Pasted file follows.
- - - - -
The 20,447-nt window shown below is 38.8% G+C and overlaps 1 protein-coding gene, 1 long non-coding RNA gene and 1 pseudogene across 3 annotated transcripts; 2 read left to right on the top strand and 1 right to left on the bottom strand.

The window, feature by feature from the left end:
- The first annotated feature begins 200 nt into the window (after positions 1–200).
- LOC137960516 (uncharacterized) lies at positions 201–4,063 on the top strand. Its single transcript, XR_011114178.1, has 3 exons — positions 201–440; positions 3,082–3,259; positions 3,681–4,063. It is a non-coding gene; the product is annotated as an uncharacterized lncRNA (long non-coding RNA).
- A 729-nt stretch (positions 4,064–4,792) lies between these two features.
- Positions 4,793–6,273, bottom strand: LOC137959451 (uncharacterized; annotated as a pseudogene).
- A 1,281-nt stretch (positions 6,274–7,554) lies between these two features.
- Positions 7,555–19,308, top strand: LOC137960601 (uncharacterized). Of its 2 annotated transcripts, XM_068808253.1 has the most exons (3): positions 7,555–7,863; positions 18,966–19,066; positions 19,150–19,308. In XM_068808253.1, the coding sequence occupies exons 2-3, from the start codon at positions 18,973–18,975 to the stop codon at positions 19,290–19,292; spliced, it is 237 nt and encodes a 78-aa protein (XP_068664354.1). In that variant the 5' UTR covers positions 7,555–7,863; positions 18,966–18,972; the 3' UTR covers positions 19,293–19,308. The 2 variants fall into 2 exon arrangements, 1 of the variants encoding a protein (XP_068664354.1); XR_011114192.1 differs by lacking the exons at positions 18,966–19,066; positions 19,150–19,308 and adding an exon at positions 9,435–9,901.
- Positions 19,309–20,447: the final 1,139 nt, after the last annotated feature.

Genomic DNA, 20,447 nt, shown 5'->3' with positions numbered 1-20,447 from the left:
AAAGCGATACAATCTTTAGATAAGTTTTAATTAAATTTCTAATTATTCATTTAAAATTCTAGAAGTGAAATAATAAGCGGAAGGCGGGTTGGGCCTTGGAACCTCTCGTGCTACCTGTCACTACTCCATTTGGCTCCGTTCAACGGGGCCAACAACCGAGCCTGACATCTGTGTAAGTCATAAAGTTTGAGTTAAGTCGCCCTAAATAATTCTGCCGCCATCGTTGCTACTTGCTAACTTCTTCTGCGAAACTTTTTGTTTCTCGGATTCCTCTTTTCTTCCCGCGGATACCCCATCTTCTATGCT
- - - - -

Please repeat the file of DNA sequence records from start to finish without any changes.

The 20,447-nt window shown below is 38.8% G+C and overlaps 1 protein-coding gene, 1 long non-coding RNA gene and 1 pseudogene across 3 annotated transcripts; 2 read left to right on the top strand and 1 right to left on the bottom strand.

The window, feature by feature from the left end:
- The first annotated feature begins 200 nt into the window (after positions 1–200).
- LOC137960516 (uncharacterized) lies at positions 201–4,063 on the top strand. Its single transcript, XR_011114178.1, has 3 exons — positions 201–440; positions 3,082–3,259; positions 3,681–4,063. It is a non-coding gene; the product is annotated as an uncharacterized lncRNA (long non-coding RNA).
- A 729-nt stretch (positions 4,064–4,792) lies between these two features.
- Positions 4,793–6,273, bottom strand: LOC137959451 (uncharacterized; annotated as a pseudogene).
- A 1,281-nt stretch (positions 6,274–7,554) lies between these two features.
- Positions 7,555–19,308, top strand: LOC137960601 (uncharacterized). Of its 2 annotated transcripts, XM_068808253.1 has the most exons (3): positions 7,555–7,863; positions 18,966–19,066; positions 19,150–19,308. In XM_068808253.1, the coding sequence occupies exons 2-3, from the start codon at positions 18,973–18,975 to the stop codon at positions 19,290–19,292; spliced, it is 237 nt and encodes a 78-aa protein (XP_068664354.1). In that variant the 5' UTR covers positions 7,555–7,863; positions 18,966–18,972; the 3' UTR covers positions 19,293–19,308. The 2 variants fall into 2 exon arrangements, 1 of the variants encoding a protein (XP_068664354.1); XR_011114192.1 differs by lacking the exons at positions 18,966–19,066; positions 19,150–19,308 and adding an exon at positions 9,435–9,901.
- Positions 19,309–20,447: the final 1,139 nt, after the last annotated feature.

Genomic DNA, 20,447 nt, shown 5'->3' with positions numbered 1-20,447 from the left:
AAAGCGATACAATCTTTAGATAAGTTTTAATTAAATTTCTAATTATTCATTTAAAATTCTAGAAGTGAAATAATAAGCGGAAGGCGGGTTGGGCCTTGGAACCTCTCGTGCTACCTGTCACTACTCCATTTGGCTCCGTTCAACGGGGCCAACAACCGAGCCTGACATCTGTGTAAGTCATAAAGTTTGAGTTAAGTCGCCCTAAATAATTCTGCCGCCATCGTTGCTACTTGCTAACTTCTTCTGCGAAACTTTTTGTTTCTCGGATTCCTCTTTTCTTCCCGCGGATACCCCATCTTCTATGCT